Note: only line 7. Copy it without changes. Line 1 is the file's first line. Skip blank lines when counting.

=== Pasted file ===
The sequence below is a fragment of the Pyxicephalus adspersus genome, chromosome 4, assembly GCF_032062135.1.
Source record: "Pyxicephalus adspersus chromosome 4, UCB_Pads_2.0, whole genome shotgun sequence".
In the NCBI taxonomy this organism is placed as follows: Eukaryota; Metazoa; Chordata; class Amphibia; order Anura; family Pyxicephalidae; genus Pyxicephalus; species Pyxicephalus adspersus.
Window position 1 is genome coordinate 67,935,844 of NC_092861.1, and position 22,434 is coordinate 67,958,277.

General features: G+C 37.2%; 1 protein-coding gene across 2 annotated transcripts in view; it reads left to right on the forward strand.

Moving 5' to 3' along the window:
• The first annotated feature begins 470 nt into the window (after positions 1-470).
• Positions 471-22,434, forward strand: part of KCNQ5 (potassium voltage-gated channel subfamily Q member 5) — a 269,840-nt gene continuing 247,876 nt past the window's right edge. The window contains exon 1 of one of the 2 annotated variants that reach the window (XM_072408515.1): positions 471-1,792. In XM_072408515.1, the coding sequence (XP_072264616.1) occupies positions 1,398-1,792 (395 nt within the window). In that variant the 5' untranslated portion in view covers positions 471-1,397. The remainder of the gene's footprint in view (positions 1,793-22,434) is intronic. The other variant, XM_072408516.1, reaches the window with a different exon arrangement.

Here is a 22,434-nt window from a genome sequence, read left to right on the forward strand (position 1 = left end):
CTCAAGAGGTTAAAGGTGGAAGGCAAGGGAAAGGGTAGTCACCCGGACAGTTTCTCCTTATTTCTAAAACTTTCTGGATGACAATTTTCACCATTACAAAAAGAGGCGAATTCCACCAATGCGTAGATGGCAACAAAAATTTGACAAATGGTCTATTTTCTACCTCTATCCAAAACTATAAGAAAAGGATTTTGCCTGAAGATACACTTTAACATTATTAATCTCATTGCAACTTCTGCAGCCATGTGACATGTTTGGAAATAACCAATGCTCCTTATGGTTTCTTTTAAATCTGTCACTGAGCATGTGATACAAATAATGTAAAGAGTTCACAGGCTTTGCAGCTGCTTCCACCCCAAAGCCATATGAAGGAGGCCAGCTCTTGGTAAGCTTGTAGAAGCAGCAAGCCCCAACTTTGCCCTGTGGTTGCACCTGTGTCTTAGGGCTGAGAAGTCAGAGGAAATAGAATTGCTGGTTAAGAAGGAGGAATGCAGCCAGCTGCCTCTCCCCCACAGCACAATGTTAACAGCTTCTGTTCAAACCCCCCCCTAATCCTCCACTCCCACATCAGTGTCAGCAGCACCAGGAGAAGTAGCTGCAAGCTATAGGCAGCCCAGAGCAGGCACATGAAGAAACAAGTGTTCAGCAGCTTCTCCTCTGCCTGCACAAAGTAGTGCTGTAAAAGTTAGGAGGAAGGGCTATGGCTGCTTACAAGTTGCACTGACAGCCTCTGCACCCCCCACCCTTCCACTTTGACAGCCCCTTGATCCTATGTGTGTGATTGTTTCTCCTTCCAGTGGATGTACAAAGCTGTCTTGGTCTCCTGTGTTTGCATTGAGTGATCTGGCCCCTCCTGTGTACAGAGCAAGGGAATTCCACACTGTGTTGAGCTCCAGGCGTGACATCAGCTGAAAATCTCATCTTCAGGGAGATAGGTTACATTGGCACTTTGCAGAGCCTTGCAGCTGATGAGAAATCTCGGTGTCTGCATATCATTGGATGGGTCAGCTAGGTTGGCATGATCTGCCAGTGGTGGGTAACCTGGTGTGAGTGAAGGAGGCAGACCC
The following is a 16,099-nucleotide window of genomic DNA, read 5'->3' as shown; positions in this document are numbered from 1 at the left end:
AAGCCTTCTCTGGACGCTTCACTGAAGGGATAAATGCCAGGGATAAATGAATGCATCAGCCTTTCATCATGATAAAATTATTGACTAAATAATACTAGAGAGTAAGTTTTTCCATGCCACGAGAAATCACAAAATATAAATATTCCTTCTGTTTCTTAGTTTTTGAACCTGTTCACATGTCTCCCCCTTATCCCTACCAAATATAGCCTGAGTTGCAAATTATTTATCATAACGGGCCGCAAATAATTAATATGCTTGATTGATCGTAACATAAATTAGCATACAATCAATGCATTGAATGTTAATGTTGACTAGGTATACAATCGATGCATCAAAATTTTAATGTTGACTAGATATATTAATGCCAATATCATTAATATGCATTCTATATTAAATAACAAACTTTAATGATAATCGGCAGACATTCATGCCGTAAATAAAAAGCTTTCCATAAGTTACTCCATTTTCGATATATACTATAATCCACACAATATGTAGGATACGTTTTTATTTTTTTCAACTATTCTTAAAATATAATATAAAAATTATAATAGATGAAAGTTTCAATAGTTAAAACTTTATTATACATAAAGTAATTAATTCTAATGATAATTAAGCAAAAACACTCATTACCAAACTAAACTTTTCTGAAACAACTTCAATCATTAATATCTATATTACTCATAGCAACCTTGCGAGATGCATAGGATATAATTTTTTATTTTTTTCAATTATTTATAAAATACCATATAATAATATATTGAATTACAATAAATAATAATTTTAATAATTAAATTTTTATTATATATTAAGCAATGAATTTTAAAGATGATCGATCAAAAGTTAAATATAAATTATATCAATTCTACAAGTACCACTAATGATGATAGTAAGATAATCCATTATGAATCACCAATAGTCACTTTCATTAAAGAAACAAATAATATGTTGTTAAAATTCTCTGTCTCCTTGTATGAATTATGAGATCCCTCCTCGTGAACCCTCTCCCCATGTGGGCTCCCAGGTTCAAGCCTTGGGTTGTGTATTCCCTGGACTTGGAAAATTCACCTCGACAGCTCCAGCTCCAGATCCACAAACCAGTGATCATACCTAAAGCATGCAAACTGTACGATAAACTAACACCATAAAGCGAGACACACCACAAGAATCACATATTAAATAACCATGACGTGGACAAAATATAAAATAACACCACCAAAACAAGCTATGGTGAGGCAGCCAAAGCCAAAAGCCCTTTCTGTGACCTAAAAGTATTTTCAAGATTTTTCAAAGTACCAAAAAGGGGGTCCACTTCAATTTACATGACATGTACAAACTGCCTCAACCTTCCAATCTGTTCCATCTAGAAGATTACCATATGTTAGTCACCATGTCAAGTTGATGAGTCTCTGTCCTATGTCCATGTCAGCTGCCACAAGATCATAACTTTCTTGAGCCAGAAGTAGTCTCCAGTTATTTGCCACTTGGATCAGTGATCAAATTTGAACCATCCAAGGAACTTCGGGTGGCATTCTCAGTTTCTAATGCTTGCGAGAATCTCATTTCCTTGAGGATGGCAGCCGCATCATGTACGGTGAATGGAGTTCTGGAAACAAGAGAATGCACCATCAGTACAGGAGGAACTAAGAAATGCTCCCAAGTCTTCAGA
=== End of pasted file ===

• The first annotated feature begins 470 nt into the window (after positions 1-470).